Outdoor Warning Sirens

Siren Locations


Q. Why use outdoor warning sirens?

A. Sirens are still the most effective method to warn the population at large in the shortest amount of time. People who may be outdoors at ball games, in their yard, or anywhere else where they are not in contact with the normal news media channels such as radio, TV or local public address systems, will get immediate notification of severe weather or any other emergency that requires taking shelter.


Q. How are they activated?

A. Radio control is the most popular method of activating sirens. To activate the siren system, the operator presses a button and a radio signal is transmitted. The signals are picked up by the receivers at the sirens. They decode the paging signals to determine what they are to do. A particular signal may instruct the sirens to give a weather warning call, while still another may cause the sirens to stop their sounding. With the new generation of communication signal processors, the variations are limitless.

Q. Why are they called outdoor warning sirens?

A. The sirens are called outdoor warning sirens because their primary purpose is to alert people who are outside to severe weather, chemical, or other emergencies. While you may be able to hear the siren in your house, this is not the primary function of the outdoor warning siren.


Q. Why can't I hear the siren in my basement?

A. Each siren is rated at 127 dB (decibels). The sirens are located in a grid system with approximately 1 mile separation.127 dB is slightly "louder" than a jet engine on take off. Comparing the sirens to the plane; the farther away the plane gets, the weaker the noise. In addition to distance, other factors effect how sound travels. Wind, terrain, other background noise (TV, stereo) and building walls reduce sound travel. The combination of building walls (insulation) and other interior background noise reduces the exterior noise you can hear inside your house. 140 dB can damage hearing, so there is a practical limit to how loud the outdoor warning sirens can be and still be effective. The 1 mile separation distance with the overlapping grid is considered to be one of the most effective methods to alert persons who are out of doors to seek shelter and tune in a local broadcast station to receive emergency information and instructions.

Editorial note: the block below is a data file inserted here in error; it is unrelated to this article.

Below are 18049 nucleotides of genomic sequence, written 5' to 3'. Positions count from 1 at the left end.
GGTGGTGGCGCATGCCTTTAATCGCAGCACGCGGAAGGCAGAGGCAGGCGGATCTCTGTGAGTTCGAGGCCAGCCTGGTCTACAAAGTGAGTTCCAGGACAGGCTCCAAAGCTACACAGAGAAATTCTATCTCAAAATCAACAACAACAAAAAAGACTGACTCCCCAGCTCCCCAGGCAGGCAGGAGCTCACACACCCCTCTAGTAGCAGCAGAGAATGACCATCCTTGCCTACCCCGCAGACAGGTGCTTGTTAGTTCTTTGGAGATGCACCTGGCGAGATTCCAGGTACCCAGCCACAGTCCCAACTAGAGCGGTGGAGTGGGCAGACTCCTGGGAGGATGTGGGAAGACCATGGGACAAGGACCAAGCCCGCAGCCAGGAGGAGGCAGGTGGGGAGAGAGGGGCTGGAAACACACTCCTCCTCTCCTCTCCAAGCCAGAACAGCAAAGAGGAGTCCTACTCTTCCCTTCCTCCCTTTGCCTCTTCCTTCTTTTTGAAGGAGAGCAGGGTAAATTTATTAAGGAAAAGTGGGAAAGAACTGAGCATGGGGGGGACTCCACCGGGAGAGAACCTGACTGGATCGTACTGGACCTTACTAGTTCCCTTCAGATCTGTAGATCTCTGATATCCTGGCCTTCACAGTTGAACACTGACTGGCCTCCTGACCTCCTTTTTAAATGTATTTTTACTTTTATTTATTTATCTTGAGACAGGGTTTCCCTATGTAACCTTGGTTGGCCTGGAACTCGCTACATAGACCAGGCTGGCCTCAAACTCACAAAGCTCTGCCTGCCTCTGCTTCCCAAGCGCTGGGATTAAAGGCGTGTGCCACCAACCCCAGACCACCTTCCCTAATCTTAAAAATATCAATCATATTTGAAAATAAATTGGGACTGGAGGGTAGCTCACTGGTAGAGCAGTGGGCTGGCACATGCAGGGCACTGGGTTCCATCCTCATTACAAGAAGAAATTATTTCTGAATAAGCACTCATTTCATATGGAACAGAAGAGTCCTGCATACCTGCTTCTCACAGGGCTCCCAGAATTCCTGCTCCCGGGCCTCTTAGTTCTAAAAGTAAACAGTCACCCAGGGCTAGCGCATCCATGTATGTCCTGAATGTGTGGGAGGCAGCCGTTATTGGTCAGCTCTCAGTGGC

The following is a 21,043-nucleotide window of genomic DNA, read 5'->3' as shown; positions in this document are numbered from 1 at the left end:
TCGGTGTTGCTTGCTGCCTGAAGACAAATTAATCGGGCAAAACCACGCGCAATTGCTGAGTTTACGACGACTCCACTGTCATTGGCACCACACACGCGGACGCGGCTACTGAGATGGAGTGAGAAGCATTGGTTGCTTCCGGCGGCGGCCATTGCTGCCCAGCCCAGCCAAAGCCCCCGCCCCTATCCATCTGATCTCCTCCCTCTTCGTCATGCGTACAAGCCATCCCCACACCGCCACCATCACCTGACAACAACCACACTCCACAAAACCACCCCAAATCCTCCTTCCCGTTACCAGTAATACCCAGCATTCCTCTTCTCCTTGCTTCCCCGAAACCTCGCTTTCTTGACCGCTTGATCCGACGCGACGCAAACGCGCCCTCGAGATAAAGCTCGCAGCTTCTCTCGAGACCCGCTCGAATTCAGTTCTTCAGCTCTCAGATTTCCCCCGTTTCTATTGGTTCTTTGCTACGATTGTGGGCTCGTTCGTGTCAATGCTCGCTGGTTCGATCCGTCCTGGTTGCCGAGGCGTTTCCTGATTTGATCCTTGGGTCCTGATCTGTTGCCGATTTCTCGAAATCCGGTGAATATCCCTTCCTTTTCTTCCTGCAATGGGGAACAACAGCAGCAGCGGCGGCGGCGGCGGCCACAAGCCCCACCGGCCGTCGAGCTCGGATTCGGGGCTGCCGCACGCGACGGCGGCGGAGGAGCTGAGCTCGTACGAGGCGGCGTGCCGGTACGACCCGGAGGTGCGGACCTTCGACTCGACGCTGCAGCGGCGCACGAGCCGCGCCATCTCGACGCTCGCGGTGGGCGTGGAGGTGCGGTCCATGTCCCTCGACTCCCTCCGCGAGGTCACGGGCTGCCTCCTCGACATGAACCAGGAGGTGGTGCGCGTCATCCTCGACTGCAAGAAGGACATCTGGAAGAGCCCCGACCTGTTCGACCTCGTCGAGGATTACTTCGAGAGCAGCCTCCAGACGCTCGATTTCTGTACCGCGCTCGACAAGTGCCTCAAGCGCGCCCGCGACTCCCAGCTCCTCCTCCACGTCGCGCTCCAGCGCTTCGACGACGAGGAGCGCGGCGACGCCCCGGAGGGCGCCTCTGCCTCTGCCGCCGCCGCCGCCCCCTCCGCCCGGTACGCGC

Q. Why aren't there more sirens?

Purchasing and placing of the sirens is dependent on several things, the primary one being the availability of funds to purchase and install them. The sirens have been purchased with special purpose tax funds that have been approved by the voters, and determining the locations and needs for new sirens is dependent on growth and development.


Q. When are the outdoor warning sirens tested?

A. The outdoor warning sirens are tested at noon on the first Friday of each month. In the event of threatening weather, the test may be postponed.


Q. What should I do if I hear an outdoor warning siren?

A. If you hear an outdoor warning siren you should seek shelter immediately. Once inside, you should turn on a local television station or radio station (KFBC AM 1240) to find out further information. Local officials will be disseminating information about the emergency through these outlets. An all hazards weather alert radio is a good tool to have in your home during any emergency situation.


Q. Why aren't the sirens sounding throughout the whole county anymore when there is an emergency?

A. The sirens will only be activated in the area of the County that the emergency is affecting. Laramie County is such a large County that it would be unnecessary to alert residents in the one part of the County about an emergency that will have no affect on their area.


If you have a question regarding the outdoor warning system please submit an e-mail to: LCEMA@laramiecountywy.gov




2015 Additions

Outdoor-Warning-System.pdf(PDF, 129KB)



Contact: Rob Cleveland Office: (307) 633-4333


County receives, installs new Outdoor Warning Sirens


(Cheyenne, Wyo.) -- Fifteen new Outdoor Warning Sirens will be installed throughout Laramie County to warn county resident of an impending emergency. The addition of the new sirens brings the total to 64 countywide.


During an actual emergency, when residents hear the sirens they should take cover immediately and tune to a local radio or television station to receive additional emergency information. The sirens are an all-hazards emergency warning system and are intended to warn residents of any life threatening situation in the area.


The sirens are tested the first Friday of each month at noon. (10 a.m. in Pine Bluffs). The warning sirens will sound a steady signal for a period of one to three minutes. Cancellation of the test may occur due to inclement weather.


The new sirens will be located in the area of the following locations:


1. Dildine Elementary


2. Reese Rd & Beckle Rd


3. E Four Mile Rd & Westedt Rd


4. Horsecreek Rd & Roundtop Rd


5. Murray Rd & Avenue C


6. South Fork Park


7. Ceder Ave & Citrus St


8. Swan Ranch


9. New Bedford Dr


10. Anderson Elementary


11. Wills Rd & Rock Springs St


12. Welchester Dr


13. West College Drive


14. Curt Gowdy State Park


15. Replacement Siren Downtown on City Building


Sirens purchased with 6th Penny Specific Purpose Optional Tax Funds